Should I go to college?
Can I afford college?
Where should I go to college?
Those questions were at the center of the conversation when officials with the University of Tennessee System and the University of Tennessee at Chattanooga visited four Chattanooga metropolitan area high schools on Wednesday, Sept. 6, as part of the UT Promise tour.
Bernie Savarese, vice president for academic affairs, research and student success for the UT system, UTC Chancellor Steven R. Angle and UT Knoxville student Courtney Brown—a first-generation college student and benefactor of a UT Promise scholarship—were the featured speakers for a day-long trek that made stops at East Ridge, Ooltewah, Bradley Central and Walker Valley high schools.
UT Promise is an undergraduate scholarship program guaranteeing free tuition and mandatory fees for qualifying Tennessee residents attending UT campuses at Chattanooga, Knoxville, Martin, Memphis and Pulaski.
Starting with the 2024-2025 academic year, UT Promise will increase the qualifying household income threshold to $75,000 a year based on adjusted gross income—up from $60,000 this year. In addition to adjustments in income level, UT Promise will also guarantee a minimum $500 award per semester for qualifying students.
These scholarship program enhancements represent additional steps to decrease students’ cost to attend a UT system school while incentivizing program engagement.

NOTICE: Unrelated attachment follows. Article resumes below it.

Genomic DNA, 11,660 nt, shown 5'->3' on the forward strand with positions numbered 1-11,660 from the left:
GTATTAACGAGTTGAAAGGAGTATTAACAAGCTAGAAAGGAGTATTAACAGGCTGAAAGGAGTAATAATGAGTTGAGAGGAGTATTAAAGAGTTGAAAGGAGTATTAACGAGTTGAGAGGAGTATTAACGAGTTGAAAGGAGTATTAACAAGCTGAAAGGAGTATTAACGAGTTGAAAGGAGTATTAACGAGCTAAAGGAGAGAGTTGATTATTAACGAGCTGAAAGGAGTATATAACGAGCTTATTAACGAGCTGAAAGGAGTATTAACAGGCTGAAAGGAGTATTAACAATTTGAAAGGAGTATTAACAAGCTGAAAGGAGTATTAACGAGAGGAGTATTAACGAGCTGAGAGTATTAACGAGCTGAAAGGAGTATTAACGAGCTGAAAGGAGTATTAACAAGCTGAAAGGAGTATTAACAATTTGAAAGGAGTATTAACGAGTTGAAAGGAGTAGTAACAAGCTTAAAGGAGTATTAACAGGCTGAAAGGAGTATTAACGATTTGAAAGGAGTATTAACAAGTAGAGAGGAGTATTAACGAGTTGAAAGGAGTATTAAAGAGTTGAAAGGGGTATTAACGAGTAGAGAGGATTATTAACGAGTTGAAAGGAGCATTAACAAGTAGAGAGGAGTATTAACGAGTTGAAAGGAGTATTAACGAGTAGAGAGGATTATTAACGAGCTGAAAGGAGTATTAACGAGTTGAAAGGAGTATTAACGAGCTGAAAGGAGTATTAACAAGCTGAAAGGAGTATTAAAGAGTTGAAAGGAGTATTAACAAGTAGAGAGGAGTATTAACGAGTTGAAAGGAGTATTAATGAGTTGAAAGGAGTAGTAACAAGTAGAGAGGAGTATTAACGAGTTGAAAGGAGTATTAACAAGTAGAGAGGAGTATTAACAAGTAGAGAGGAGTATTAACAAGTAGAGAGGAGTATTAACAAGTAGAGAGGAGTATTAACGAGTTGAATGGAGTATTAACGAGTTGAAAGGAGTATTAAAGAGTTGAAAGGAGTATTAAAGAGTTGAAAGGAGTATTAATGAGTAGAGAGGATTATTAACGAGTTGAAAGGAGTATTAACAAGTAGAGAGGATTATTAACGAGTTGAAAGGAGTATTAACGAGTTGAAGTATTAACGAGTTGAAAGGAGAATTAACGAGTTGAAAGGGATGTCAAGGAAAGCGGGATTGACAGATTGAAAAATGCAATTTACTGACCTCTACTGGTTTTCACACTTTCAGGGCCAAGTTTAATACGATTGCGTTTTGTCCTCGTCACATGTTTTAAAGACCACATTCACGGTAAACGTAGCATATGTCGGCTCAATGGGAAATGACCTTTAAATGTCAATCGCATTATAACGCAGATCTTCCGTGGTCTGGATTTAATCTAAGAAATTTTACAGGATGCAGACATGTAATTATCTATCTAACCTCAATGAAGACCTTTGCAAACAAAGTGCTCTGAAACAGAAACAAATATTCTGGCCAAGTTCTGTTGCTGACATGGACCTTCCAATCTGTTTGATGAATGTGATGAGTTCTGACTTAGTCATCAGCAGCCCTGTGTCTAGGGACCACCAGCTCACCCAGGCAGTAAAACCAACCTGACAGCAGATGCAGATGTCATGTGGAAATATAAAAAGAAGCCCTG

If a family makes less than the $75,000 adjusted gross income, a figure “that would capture two-thirds of Tennesseans,” Savarise told students, “you can go to any UT campus free of tuition and fees. Who likes free tuition? I love free tuition.”
UT Promise is a last-dollar scholarship program that guarantees free tuition and fees after other financial aid (such as Pell Grants, HOPE Scholarship or other institutional scholarships) has been applied for qualifying undergraduate Tennessee residents at UTC and other UT campuses.
Students must qualify for the Hope Scholarship and meet the academic qualifications for the institution to be eligible for UT Promise.
“I encourage you to go and visit each campus, see what it’s like—and something will hit,” Angle told students. “Engage, ask questions, go on a visit. Be an informed student and make that informed decision.”
Angle was joined on the tour by several members of the UTC admissions and recruiting team, including Interim Vice Chancellor for Enrollment Management and Student Affairs Stacie Grisham, Assistant Director of Recruitment and Engagement Terrence Banks and Chattanooga-based admissions counselor Yancy Freeman Jr.
“If you’ve driven by our campus, you haven’t seen our campus, and I think that’s true for any place you’re going to consider going,” Angle said to students. “Get a feel, get a student-led tour. They’ll tell you the real scoop on the campus.”
UT Promise was initially launched in March 2019 by UT System President Randy Boyd for students with a household income of $50,000 or less. Since then, more than 2,200 students have enrolled at a UT campus tuition-free.
The program also matches eligible students with a volunteer mentor to help ensure success throughout a student’s college career. In return, scholarship recipients are asked to provide eight hours of community service each semester.
“UT Promise is more than a scholarship program; it’s a promise that we make to the young people of Tennessee,” Boyd said in a statement announcing the adjustment in qualifying income level. “It’s a promise that their dreams, ambitions and hard work will not be limited by financial barriers.
“Through UT Promise, we are investing in the next generation of leaders, innovators and change-makers who will shape the future of our state and beyond.”